Securing the Operating System
Most operating systems for PDAs and smartphones have been designed from scratch within the last decade, and security has been one of several important criteria. The early driving factors in the design phase were low memory usage, small OS footprint, always-on operation and the support of special hardware, such as low-power chipsets and small screens. Because the IT industry now recognizes the need for more secure computing models, additional security features such as VPN, SSL, crypto modules, login passwords, and code signing have been introduced. Microsoft and Symbian in particular, have made significant improvements to their mobile operating systems. Symbian 9, for example, has sophisticated security models, trusted computing concepts, data caging, applications rights, etc.
At the same time, other features continue to be added to these operating systems. The market and user expectations have largely driven OS providers and device manufacturers to more and more features, which introduce additional software complexity. And since each line of code can be the reason for an additional security exploit, the risk for additional security issues grows with each added feature. Additionally, mobile devices can be connected in many more ways than via a carrier’s network; no longer do mobile devices operate in a closed environment (e.g., Bluetooth, WiFi, infrared, corporate networks).
Know your options
Despite the high numbers of mobile devices that go missing, companies are apparently not doing enough employee education to help secure their mobile assets. The problem is not unique to the United States – a recent survey in the United Kingdom revealed that nearly two-thirds of UK business users do not use a password when they log-on to their laptops, and of the users who do use passwords, 15 percent use their name and 10 percent give password details to colleagues. A third of the respondents have not changed their passwords in the past year.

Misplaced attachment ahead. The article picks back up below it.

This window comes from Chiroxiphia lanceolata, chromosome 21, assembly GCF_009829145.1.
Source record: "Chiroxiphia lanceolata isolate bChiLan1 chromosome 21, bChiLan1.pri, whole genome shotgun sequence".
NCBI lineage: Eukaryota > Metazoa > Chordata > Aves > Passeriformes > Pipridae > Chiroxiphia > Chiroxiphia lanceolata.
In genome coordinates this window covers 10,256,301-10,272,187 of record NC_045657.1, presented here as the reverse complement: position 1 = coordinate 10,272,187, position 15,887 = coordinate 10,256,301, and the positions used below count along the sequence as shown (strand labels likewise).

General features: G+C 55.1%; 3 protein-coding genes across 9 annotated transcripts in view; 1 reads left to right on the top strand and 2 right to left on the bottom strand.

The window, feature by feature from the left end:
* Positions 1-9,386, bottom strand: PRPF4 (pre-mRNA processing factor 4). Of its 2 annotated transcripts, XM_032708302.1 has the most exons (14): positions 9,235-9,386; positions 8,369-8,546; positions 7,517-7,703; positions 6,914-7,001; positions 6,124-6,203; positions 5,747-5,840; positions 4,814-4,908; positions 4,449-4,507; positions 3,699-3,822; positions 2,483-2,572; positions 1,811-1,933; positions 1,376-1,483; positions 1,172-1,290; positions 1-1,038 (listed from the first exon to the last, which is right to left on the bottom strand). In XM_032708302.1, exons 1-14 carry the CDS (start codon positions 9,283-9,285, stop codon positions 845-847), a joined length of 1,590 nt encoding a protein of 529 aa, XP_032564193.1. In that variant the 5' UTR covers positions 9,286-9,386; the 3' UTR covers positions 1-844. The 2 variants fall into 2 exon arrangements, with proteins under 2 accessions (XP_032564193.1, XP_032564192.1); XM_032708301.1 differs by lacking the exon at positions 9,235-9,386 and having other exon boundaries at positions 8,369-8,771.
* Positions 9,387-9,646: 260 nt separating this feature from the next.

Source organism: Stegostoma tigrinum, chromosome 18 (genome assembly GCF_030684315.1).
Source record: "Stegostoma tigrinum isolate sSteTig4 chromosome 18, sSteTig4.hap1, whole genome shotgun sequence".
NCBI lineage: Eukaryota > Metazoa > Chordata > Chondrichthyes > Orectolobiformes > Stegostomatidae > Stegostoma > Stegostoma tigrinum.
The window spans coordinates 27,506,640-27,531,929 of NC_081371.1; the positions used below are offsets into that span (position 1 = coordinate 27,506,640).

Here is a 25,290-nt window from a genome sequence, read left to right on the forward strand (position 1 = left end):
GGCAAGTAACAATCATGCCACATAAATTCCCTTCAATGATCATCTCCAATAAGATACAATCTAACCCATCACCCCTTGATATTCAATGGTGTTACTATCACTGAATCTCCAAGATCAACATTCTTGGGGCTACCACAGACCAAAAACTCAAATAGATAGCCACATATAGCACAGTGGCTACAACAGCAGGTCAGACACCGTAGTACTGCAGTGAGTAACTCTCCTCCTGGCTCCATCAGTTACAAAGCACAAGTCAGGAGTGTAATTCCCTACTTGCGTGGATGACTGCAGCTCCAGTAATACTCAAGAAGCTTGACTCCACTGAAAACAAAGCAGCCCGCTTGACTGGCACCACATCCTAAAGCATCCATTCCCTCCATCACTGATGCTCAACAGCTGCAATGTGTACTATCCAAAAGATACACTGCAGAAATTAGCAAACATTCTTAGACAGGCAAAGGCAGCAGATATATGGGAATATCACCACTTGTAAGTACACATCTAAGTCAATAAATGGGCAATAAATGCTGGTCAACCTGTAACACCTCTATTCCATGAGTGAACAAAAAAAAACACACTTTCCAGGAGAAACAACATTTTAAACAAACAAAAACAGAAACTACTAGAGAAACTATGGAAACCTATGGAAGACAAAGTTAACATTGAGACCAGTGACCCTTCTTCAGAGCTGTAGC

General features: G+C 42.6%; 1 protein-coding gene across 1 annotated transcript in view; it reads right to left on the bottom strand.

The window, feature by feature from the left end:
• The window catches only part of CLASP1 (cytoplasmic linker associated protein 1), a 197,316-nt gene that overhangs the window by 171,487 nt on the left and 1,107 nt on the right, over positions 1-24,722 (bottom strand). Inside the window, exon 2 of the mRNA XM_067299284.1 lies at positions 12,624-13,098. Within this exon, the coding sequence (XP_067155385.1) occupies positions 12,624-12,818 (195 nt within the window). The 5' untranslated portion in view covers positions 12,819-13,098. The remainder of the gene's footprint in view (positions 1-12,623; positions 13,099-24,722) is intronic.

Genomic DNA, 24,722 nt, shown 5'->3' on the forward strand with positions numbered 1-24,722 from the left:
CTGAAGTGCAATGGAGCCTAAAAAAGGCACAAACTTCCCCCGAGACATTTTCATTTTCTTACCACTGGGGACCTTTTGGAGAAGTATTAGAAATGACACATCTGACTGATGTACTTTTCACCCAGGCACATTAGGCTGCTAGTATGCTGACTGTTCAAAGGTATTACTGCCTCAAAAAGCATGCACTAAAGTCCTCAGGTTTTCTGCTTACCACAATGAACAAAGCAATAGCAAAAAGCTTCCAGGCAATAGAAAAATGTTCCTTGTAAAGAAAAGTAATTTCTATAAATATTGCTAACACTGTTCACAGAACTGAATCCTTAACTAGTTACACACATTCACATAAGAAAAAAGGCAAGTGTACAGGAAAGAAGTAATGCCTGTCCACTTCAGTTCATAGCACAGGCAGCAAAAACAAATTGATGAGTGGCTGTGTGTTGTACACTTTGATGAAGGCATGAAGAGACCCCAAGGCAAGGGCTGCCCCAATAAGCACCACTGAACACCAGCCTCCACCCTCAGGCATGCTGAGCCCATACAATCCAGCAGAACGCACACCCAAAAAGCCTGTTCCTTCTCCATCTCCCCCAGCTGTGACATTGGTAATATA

The ideal solution would be to prohibit all confidential data from being stored on mobile devices, but that is neither realistic nor practical. Of course, developing company policies and procedures to minimize the risk of theft or compromised data on employees’ mobile devices should be the foremost precaution taken by IT or IS administrators. The following safety measures could reduce the risk that confidential information will be accessed from lost or stolen mobile devices:
Provide training to personnel using mobile devices. People cannot be held accountable to secure their information if they haven’t been told how.
Remove data from devices that aren’t in use. Several incidents have occurred by people obtaining “hand-me-down” mobile devices that still had confidential company data.
Establish procedures to disable remote access for any mobile devices that are lost or stolen. Many devices store user names and passwords for Web site portals, which could allow a thief to access even more information than on the device itself.